Diagnostic information for mastitis treatments on dairy farms

Antimicrobial usage in Dutch livestock has been reduced tremendously since 2009. Mastitis, however, still contributes the most to antimicrobial usage at dairy farms. At this point in time, the step forward likely is to further optimize antimicrobial treatments, instead of to further reduce antimicrobial usage. One approach might be in using test results to determine mastitis treatment, for example by using point-of-care tests. Therefore, the aim of this thesis was to determine the added value of test results on the mastitis treatment strategy of Dutch dairy farmers.

Whether farmers have a need for diagnostic mastitis tests was evaluated during a telephone questionnaire among 299 dairy farmers. For clinical mastitis, the interviewees were interested in a test resulting in an advice on the antimicrobial to use within 8 h. For subclinical mastitis the interest was in the cause of the infection within 20-24 h. The need was highest if the information originates from reliable, on the farm applicable (on-farm) tests.

Four commercial culture-based tests were compared in the laboratory on 866 milk samples. All four tests resulted to be more or less equally able to detect and identify mastitis-causing bacteria from three diagnostic categories: Gram-positive, Gram-negative and no growth.

Because for clinical mastitis the time-to-result was perceived as too long by the farmers, quicker tests were developed and evaluated. All but one showed good agreement with laboratory bacteriological culture. The tests may be promising to be used outside a laboratory, provided a fast and simple pretreatment protocol of the milk.

During two field trials at 15 dairy farms, two commercial tests (CHROMagar Mastitis, and Minnesota Triplate) were used by farmers to decide on clinical and subclinical mastitis treatments. For the clinical mastitis trial, cases were randomly assigned to a group with on-farm testing as part of the treatment decision strategy (CHROMagar group or Minnesota group) or to a group where the farmer applied the currently used treatment strategy without on-farm testing (control group). For the subclinical mastitis trial, high somatic cell count cases were randomly assigned to the CHROMagar group, Minnesota group, or to the control group. For both trials, cure and antimicrobial use of the test groups were compared to the outcomes of cows in the control group. Results show that farmers were able to use both tests and to differentiate the results between at least the three diagnostic categories. They appreciated the additional information obtained from the tests and most farmers were willing to continue to use the tests. Using on-farm tests in farmers’ decision-making process resulted in more treatments in accordance with the etiology of mastitis than without on-farm testing. The farmers’ current strategy resulted in higher cure rates, but also in higher antimicrobial usage for clinical mastitis as compared to the test groups. For subclinical mastitis, antimicrobial usage was higher after applying on-farm tests, without an improved cure, as compared to the control group, and thus should not be generally advised. Given the added value of diagnostic information, a diagnosis and treatment strategy with on-farm testing may be the next step in clinical mastitis cows to enhance prudent antimicrobial use on dairy farms.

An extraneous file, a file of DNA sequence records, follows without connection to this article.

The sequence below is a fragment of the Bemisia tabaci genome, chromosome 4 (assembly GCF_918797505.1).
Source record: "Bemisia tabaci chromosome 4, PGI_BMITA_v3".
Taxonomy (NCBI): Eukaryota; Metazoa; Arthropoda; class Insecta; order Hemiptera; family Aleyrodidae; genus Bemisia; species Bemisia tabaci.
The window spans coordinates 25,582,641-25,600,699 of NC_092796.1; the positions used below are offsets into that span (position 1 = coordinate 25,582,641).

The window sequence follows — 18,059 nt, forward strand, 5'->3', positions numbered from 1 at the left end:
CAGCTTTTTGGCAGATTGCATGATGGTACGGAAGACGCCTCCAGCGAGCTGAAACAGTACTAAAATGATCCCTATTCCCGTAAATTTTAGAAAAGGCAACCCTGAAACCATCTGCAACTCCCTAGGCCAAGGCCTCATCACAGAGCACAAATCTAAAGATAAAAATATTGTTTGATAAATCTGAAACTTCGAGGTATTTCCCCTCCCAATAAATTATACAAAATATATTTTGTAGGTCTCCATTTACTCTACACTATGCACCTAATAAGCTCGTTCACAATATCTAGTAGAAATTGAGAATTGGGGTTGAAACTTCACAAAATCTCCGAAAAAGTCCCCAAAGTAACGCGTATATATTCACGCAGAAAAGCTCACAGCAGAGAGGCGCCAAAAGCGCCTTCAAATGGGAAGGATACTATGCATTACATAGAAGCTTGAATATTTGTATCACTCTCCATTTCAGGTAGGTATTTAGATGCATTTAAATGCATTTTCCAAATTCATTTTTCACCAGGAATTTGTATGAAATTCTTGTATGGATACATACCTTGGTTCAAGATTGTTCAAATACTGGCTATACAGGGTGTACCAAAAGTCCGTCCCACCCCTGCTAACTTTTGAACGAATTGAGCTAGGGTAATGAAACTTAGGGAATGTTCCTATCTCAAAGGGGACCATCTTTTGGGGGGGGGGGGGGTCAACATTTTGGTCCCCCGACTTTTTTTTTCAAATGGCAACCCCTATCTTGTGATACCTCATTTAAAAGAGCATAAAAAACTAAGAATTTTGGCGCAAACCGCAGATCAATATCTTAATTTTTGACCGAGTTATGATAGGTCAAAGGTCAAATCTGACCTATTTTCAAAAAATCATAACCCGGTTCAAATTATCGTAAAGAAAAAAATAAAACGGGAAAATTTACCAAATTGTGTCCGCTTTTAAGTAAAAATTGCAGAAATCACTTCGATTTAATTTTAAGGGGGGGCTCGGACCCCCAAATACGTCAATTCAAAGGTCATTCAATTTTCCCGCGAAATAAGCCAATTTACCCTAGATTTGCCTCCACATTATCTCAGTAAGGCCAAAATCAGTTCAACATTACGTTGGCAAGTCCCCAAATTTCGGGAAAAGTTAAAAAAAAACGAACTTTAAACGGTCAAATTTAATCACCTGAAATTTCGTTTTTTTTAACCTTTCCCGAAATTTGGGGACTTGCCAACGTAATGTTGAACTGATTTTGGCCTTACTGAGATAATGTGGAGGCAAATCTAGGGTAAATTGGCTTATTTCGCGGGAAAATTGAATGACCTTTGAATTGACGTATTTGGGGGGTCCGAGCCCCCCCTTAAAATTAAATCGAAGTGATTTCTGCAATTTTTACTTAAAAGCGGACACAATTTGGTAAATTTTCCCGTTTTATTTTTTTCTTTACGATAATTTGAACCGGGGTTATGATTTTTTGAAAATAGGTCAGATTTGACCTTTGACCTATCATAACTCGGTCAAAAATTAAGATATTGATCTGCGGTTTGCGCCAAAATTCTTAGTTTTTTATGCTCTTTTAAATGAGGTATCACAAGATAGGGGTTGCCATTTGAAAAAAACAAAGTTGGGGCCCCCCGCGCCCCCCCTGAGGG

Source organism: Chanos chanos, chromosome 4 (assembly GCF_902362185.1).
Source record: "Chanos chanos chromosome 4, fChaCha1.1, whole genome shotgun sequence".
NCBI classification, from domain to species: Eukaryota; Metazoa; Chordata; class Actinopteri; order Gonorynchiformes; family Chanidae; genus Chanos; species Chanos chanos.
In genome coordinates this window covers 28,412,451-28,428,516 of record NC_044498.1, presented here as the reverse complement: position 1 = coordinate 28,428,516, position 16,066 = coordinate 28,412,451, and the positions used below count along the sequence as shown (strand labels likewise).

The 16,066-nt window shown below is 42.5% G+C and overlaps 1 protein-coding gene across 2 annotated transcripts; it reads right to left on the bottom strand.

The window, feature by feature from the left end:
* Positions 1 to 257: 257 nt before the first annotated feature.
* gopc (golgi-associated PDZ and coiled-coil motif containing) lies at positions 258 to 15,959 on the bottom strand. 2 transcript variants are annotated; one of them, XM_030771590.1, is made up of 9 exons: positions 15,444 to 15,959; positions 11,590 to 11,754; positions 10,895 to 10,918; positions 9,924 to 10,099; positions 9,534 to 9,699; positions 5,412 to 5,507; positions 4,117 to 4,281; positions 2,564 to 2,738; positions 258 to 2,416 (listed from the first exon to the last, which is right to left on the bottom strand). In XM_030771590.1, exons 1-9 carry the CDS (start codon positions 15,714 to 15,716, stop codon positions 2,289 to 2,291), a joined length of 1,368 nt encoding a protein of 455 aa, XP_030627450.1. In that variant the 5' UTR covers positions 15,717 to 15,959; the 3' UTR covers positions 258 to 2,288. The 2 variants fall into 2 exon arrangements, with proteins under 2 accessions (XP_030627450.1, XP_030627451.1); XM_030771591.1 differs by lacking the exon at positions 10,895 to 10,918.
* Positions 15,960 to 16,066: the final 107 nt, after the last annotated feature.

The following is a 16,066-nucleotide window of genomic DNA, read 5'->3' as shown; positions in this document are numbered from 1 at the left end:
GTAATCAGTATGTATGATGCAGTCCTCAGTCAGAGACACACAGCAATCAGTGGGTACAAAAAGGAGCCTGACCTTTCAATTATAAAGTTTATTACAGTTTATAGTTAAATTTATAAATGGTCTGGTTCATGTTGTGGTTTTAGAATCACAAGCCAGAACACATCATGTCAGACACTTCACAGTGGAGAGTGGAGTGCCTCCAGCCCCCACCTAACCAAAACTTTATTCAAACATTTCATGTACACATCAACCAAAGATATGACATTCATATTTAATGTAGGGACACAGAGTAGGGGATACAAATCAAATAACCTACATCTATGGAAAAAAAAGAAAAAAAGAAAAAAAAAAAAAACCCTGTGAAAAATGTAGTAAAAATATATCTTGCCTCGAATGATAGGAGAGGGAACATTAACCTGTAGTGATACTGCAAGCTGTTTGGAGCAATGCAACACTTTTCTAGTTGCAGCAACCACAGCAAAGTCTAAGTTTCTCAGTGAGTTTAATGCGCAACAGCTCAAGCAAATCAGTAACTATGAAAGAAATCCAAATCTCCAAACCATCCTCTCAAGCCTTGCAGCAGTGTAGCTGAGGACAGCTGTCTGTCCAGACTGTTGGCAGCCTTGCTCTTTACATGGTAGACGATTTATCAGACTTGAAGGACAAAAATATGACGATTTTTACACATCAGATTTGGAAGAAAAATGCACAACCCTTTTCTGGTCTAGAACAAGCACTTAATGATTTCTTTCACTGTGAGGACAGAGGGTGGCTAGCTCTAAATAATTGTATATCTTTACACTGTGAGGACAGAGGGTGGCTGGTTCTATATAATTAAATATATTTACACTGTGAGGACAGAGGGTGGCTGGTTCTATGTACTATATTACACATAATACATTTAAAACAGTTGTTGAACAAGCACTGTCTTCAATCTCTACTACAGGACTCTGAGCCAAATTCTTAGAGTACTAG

Karien Griffioen graduated from the faculty of Veterinary Medicine, Utrecht University, Utrecht, The Netherlands in 2010. In 2014 she started her PhD after working as a veterinary practitioner for a few years. During her PhD she finished the postgraduate master Epidemiology at Utrecht University, Utrecht, the Netherlands. Currently, Karien is working as project manager in cattle research at Royal GD, Deventer, The Netherlands.

Text and picture: Karien Griffioen








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